And The Room Begins To Spin

3.7.08 (M.Walters)

3.8.09 (M.Walters)

Tucked away amidst a two-hour first set on Saturday at Hampton was one of the dark horse jams of the weekend.  With marathon setlists each night, some moments were inevitably lost in the extended fray- especially “Split Open and Melt.”  Representing the first real jam of the evening, the band took a daring ride down an abstract ally, creating a seething piece of music that was reminiscent of the band’s full on experimentation in ’94.  Leaving groove behind, the band attacked this jam vigorously, previewing the more open-ended excursions of the second set.

wendy1

3.6.09 (W.Rogell)

Contributing to the early ’90s vibe that defined this first set- and the entire weekend- “Split Open” was the first piece of the night that really got the show going.  Immediately firing up the crowd, the band sat into the introductory grooves of the song.  As they approached the pre-jam break, that rush of anticipation grew tangible, knowing we were about to live the first “Split” in five years.  As we plunged below the water line, between beams to the gloom room, we were soon covered with seaweed and slime- and then it was time to melt.

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3.8.09 (M.Walters)

Starting the jam at a brisk pace, the band wasted no time getting into the thick of things, characteristic of most all the shorter jams at Hampton.  Delving into the dense musical canvas, the band almost immediately guided the jam out into more abstract territory.  With Fishman playing a complex and grooveless beat, the other members began adding their interpretations of this experimental plane.  Trey focused primarily on wailing tonality and searing walls of sound, bringing the improv ever deeper with his work.  Mike played a continuous bassline that followed the jagged contours of the jam, while Page added blocked piano chords that anchored the far off jam to the song.

3.6.09 (W.Rogell)

3.6.09 (W.Rogell)

As the band got involved in twisting improv, one could have been fooled into thinking they were listening to a version from the mid-nineties.  Trey progressed into his dirtiest tone, playing more distinct phrases, as Fish worked over his cymbals like it was the last time he would ever play them.  Following this maddening path, the band came to a dissonant peak before pushing onwards through the sonic sludge.  At this point, Mike began pounding out a heavier, repetitive line, inviting the band to return to the song’s structure.  Within a minute, they had congealed and completed  “Split,” but the brevity of the jam certainly took nothing away from its quality.  A menacing portrait of the band’s 3.Old-school sound that painted the Hampton shows, this jam was a quick reminder of Phish’s ability to take a jam very far out in no time, and speed back to earth like a fiery comet.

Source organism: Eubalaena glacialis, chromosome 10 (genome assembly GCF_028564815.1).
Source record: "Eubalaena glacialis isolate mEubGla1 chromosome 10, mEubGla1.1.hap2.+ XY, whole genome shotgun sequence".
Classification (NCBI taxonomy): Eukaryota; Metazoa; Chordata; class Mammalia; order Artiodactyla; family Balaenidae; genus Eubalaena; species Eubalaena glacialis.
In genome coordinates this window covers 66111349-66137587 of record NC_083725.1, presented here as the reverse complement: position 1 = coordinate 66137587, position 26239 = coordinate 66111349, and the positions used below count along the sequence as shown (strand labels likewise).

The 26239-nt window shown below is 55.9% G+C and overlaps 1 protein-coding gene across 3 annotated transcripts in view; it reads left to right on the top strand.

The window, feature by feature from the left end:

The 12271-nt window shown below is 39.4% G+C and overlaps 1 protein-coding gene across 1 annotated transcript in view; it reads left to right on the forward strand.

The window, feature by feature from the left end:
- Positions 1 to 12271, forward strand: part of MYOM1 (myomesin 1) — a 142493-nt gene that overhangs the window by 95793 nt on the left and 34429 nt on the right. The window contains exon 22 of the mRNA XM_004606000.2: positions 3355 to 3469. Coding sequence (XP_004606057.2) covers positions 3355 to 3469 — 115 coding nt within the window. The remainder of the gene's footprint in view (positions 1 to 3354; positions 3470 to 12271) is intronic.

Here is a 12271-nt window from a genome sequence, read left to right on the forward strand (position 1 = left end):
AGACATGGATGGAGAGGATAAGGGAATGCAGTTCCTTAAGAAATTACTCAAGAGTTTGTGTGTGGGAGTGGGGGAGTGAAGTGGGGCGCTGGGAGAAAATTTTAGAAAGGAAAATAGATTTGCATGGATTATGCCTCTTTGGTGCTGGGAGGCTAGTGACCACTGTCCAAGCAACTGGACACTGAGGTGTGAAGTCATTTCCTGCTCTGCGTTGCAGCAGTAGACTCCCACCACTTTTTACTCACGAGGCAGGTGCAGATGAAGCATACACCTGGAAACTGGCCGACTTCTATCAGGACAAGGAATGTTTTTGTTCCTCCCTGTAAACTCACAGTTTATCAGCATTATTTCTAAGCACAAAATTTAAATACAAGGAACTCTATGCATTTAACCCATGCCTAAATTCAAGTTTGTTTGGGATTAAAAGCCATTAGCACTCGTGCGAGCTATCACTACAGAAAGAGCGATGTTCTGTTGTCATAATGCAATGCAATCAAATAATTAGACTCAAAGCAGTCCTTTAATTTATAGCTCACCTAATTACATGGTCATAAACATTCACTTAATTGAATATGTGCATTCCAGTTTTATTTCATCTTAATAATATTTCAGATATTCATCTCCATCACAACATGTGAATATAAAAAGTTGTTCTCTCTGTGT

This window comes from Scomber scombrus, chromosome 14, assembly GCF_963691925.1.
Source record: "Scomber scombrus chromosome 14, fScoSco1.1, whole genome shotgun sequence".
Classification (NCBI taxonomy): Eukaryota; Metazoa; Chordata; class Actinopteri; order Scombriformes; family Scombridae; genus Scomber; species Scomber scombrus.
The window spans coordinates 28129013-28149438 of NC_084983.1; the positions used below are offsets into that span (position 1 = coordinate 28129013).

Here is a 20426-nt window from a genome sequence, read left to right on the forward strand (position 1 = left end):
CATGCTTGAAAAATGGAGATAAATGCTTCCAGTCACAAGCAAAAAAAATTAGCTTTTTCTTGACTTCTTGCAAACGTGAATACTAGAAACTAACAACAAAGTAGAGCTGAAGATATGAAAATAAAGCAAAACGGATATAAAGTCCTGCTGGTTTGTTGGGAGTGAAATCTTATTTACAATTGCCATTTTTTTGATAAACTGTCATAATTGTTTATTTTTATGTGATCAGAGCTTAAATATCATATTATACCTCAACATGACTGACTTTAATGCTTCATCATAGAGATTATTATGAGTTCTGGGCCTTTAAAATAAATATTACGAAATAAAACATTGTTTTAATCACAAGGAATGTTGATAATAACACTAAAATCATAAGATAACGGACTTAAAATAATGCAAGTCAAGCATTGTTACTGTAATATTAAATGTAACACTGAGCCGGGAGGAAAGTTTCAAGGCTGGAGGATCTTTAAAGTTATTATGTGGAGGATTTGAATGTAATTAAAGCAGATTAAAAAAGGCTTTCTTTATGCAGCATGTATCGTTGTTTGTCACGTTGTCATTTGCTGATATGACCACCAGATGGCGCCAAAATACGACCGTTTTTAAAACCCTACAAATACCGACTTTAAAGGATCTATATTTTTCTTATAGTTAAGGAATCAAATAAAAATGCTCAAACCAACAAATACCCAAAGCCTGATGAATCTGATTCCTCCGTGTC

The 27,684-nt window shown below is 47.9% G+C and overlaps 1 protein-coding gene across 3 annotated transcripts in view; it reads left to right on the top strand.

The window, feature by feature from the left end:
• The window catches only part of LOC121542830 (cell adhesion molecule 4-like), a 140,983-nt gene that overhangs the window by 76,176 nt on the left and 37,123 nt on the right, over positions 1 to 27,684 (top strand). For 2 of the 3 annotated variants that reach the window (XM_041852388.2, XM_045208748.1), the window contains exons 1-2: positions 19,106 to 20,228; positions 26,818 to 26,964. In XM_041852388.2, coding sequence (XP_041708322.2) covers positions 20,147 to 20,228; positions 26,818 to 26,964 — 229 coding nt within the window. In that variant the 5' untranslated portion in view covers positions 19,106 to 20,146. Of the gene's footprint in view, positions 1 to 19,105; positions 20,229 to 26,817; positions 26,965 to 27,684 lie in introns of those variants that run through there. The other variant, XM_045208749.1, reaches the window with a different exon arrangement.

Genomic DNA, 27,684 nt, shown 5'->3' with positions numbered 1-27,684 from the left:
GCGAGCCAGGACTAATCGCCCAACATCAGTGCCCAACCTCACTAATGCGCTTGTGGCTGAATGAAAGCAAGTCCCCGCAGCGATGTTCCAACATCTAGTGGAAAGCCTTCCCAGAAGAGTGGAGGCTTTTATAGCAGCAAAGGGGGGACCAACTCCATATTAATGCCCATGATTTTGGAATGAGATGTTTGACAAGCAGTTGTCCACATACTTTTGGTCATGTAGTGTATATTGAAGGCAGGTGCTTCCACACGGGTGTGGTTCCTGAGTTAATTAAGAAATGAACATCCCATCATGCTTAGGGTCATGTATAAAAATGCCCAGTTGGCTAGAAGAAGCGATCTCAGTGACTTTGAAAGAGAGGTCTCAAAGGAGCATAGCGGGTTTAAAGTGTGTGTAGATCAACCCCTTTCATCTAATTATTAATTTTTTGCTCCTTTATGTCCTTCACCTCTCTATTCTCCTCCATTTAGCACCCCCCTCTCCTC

3.6.09 (J.DiGiuseppe)

3.6.09 (J.DiGiuseppe)

As illustrated by this “Split,” the beauty of Hampton was that it was only the beginning.  Primarily, the band played concise, to the point jams as they got their sea legs back again.  Come mid-summer, shows will assume quite a different landscape.  And by the time summer ends, Hampton will exist as a mystical memory of the weekend when it all started to come back together again.

LISTEN TO 3.7’s “SPLIT” NOW!

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PHISH TO RECORD IN APRIL:

rspage1In a very candid Rolling Stone article, Phish gave writer, David Fricke, further insight into their upcoming studio plans.  Very exciting was the fact that Phish already has 20 new songs and is prepared to start work on their next album in April.  Teaming up with Steve Lillywhite (Billy Breathes) again, look for a cohesive effort that moves beyond their previous albums.  Trey supported this assertion, saying, “I’m not convinced we’ve made a great record yet.”  Yes, the passion is back!  The article also gives you a look into the band’s dynamic during the break up and over the Hampton weekend.  Although the article is not online, someone scanned it in.  The three pages are below, click on the links and then click on the page to zoom in.  It’s a great read!

Rolling Stone: Page 1 < LINKS
Rolling Stone: Page 2
Rolling Stone: Page 3
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DOWNLOAD OF THE DAY:

8.13.93 The Murat Theatre, Indianapolis, IN SBD < LINKS BACK SOON

8.13.93 The Murat Theatre, Indianapolis, IN SBD < TORRENT LINK

murat_theatre

The Murat Theatre, Indianapolis, IN

Continuing our week of ’93 downloads, they don’t come much more classic than this.  A second set of segue-mania features the fan favorite “Murat Gin” as well as incredibly dynamic playing throughout.  A definitive piece of August ’93, this SBD is a must for all collectors.

I: Lengthwise > Llama, Makisupa Policeman > Foam, Stash, Ginseng Sullivan > Fluffhead, My Mind’s Got a Mind of its Own, Horn, David Bowie

II: Buried Alive > Rift, Bathtub Gin > Ya Mar, Mike’s Song > Lifeboy, Oh Kee Pa Ceremony > Suzy Greenberg

E: Amazing Grace, Highway to Hell*

***

spence


“Mexican Cousin” 3.7.09 –  Photo: Spencer Short

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243 Responses to “And The Room Begins To Spin”

  1. Wax Banks Says:

    Thanks for the condescending reprimand.